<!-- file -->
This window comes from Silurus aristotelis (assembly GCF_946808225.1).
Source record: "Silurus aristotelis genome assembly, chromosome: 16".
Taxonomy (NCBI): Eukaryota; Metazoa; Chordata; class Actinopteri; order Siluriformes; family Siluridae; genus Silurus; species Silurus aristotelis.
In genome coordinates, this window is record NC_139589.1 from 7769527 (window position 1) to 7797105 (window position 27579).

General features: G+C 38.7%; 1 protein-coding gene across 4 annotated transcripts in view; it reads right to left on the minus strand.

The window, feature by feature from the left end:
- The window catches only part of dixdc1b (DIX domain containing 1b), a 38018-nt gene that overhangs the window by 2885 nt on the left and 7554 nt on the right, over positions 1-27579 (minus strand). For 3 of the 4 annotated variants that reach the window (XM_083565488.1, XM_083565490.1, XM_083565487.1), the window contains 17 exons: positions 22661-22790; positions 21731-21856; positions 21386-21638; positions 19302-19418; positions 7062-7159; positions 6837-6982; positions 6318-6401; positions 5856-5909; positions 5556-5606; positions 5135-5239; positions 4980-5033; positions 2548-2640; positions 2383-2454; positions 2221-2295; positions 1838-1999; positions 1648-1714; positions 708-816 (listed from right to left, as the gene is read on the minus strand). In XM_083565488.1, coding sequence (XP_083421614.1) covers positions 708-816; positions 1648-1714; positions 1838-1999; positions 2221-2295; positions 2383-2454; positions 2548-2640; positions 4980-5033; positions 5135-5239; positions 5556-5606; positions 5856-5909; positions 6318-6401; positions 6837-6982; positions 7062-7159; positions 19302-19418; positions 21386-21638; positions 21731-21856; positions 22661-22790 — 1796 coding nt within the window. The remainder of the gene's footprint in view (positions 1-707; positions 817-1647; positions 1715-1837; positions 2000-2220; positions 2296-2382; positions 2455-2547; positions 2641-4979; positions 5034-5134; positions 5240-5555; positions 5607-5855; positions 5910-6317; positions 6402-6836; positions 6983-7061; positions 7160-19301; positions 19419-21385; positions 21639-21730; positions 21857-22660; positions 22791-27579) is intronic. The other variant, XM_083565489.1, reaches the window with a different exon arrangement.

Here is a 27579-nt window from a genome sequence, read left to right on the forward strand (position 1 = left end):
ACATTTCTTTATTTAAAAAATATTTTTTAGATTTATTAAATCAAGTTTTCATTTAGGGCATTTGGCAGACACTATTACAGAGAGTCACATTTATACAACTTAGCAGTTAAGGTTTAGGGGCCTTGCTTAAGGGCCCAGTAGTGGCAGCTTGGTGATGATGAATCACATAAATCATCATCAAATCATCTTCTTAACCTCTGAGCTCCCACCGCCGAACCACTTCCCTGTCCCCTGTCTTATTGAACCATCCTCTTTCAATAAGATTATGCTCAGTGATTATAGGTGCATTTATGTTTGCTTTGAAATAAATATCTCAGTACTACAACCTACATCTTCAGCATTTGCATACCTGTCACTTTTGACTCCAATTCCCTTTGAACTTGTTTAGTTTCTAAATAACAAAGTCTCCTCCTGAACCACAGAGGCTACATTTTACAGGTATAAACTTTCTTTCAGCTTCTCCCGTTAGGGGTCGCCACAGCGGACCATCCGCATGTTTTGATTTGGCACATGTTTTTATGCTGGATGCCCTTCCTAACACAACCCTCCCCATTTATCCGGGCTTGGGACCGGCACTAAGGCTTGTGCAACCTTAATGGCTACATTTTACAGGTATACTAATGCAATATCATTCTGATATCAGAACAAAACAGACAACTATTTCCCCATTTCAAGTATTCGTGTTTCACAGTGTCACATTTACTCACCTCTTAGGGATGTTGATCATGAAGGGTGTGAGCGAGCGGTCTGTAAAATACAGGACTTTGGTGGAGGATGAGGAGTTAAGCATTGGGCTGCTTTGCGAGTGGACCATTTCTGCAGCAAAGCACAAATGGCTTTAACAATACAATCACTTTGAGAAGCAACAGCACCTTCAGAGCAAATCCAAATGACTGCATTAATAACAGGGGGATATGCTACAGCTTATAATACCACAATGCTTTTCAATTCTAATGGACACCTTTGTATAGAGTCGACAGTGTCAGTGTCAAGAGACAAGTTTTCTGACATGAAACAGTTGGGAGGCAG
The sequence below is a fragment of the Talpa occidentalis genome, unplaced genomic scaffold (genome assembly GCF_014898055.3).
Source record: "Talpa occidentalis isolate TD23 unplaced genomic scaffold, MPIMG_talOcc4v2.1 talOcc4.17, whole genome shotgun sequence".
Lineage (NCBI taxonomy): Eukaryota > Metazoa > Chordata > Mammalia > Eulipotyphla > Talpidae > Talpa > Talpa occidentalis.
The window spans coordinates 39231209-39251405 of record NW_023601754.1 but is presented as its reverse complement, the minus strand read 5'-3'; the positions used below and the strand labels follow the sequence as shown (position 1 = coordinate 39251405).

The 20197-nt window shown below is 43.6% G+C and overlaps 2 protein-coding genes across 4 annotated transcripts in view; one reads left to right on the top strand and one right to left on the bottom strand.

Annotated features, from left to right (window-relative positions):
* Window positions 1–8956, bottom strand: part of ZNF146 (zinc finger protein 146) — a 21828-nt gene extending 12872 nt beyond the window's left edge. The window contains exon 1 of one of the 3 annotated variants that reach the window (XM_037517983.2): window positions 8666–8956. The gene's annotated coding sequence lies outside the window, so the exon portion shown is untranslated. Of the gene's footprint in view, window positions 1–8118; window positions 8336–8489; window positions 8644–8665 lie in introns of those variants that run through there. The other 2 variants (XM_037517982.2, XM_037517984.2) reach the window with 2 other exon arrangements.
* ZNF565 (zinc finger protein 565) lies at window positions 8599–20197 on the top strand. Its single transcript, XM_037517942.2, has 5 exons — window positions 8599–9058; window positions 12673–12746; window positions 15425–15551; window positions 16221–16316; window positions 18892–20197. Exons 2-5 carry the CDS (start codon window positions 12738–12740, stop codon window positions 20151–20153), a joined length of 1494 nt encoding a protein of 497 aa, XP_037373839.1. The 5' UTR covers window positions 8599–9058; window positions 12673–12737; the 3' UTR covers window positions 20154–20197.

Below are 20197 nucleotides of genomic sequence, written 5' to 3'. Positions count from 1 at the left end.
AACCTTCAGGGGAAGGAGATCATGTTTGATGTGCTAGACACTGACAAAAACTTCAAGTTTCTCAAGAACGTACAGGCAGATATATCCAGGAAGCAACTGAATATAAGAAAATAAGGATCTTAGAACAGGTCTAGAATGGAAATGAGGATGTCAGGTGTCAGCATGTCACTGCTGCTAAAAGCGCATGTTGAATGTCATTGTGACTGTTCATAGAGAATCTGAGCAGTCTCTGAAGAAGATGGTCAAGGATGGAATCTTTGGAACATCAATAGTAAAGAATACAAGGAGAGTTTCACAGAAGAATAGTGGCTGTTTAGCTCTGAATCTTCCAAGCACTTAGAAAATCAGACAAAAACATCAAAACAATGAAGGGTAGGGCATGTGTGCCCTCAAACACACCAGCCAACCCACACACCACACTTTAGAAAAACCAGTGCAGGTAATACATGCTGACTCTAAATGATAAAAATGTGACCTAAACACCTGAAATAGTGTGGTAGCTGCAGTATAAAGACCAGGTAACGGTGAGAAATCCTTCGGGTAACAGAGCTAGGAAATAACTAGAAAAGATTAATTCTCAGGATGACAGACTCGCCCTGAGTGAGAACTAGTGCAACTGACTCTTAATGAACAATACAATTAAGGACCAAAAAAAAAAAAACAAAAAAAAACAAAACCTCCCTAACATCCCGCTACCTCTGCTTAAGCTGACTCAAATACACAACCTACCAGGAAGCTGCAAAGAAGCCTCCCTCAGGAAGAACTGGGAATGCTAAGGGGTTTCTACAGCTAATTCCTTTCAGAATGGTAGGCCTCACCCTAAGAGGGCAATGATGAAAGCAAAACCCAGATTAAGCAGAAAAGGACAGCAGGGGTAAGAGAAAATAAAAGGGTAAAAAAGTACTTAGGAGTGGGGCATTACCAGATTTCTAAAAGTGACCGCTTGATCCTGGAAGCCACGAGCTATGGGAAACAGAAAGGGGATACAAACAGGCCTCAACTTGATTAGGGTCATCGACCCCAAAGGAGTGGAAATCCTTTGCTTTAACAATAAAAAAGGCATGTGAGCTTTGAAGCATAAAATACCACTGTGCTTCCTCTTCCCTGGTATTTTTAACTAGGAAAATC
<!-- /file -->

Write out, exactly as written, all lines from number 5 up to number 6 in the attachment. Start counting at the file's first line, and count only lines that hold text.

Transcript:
General features: G+C 38.7%; 1 protein-coding gene across 4 annotated transcripts in view; it reads right to left on the minus strand.

The window, feature by feature from the left end: